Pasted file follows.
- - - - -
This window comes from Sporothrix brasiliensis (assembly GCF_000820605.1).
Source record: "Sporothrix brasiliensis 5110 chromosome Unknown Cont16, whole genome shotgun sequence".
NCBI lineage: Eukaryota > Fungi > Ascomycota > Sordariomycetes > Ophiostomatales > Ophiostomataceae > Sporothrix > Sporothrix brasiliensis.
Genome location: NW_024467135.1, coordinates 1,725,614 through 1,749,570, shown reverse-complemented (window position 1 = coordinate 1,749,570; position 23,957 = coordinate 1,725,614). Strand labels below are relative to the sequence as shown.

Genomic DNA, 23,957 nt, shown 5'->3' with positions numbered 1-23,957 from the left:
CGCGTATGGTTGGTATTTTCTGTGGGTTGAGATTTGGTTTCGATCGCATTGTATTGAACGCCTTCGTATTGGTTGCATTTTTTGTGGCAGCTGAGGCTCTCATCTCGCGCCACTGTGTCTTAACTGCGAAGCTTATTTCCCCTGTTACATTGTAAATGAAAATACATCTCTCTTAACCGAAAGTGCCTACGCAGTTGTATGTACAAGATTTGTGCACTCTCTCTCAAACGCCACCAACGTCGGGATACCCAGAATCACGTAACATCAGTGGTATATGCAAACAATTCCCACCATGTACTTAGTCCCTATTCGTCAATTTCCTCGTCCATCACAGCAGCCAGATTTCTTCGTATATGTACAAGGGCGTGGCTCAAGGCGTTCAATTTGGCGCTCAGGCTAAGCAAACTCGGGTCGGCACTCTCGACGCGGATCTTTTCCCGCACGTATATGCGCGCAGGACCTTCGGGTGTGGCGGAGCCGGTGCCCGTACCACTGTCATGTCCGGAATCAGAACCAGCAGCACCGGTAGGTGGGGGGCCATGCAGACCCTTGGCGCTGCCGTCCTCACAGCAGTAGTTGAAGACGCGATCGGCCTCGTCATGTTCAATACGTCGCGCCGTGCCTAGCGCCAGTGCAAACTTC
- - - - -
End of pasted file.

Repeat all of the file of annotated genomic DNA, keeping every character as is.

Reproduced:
This window comes from Sporothrix brasiliensis (assembly GCF_000820605.1).
Source record: "Sporothrix brasiliensis 5110 chromosome Unknown Cont16, whole genome shotgun sequence".
NCBI lineage: Eukaryota > Fungi > Ascomycota > Sordariomycetes > Ophiostomatales > Ophiostomataceae > Sporothrix > Sporothrix brasiliensis.
Genome location: NW_024467135.1, coordinates 1,725,614 through 1,749,570, shown reverse-complemented (window position 1 = coordinate 1,749,570; position 23,957 = coordinate 1,725,614). Strand labels below are relative to the sequence as shown.

Genomic DNA, 23,957 nt, shown 5'->3' with positions numbered 1-23,957 from the left:
CGCGTATGGTTGGTATTTTCTGTGGGTTGAGATTTGGTTTCGATCGCATTGTATTGAACGCCTTCGTATTGGTTGCATTTTTTGTGGCAGCTGAGGCTCTCATCTCGCGCCACTGTGTCTTAACTGCGAAGCTTATTTCCCCTGTTACATTGTAAATGAAAATACATCTCTCTTAACCGAAAGTGCCTACGCAGTTGTATGTACAAGATTTGTGCACTCTCTCTCAAACGCCACCAACGTCGGGATACCCAGAATCACGTAACATCAGTGGTATATGCAAACAATTCCCACCATGTACTTAGTCCCTATTCGTCAATTTCCTCGTCCATCACAGCAGCCAGATTTCTTCGTATATGTACAAGGGCGTGGCTCAAGGCGTTCAATTTGGCGCTCAGGCTAAGCAAACTCGGGTCGGCACTCTCGACGCGGATCTTTTCCCGCACGTATATGCGCGCAGGACCTTCGGGTGTGGCGGAGCCGGTGCCCGTACCACTGTCATGTCCGGAATCAGAACCAGCAGCACCGGTAGGTGGGGGGCCATGCAGACCCTTGGCGCTGCCGTCCTCACAGCAGTAGTTGAAGACGCGATCGGCCTCGTCATGTTCAATACGTCGCGCCGTGCCTAGCGCCAGTGCAAACTTC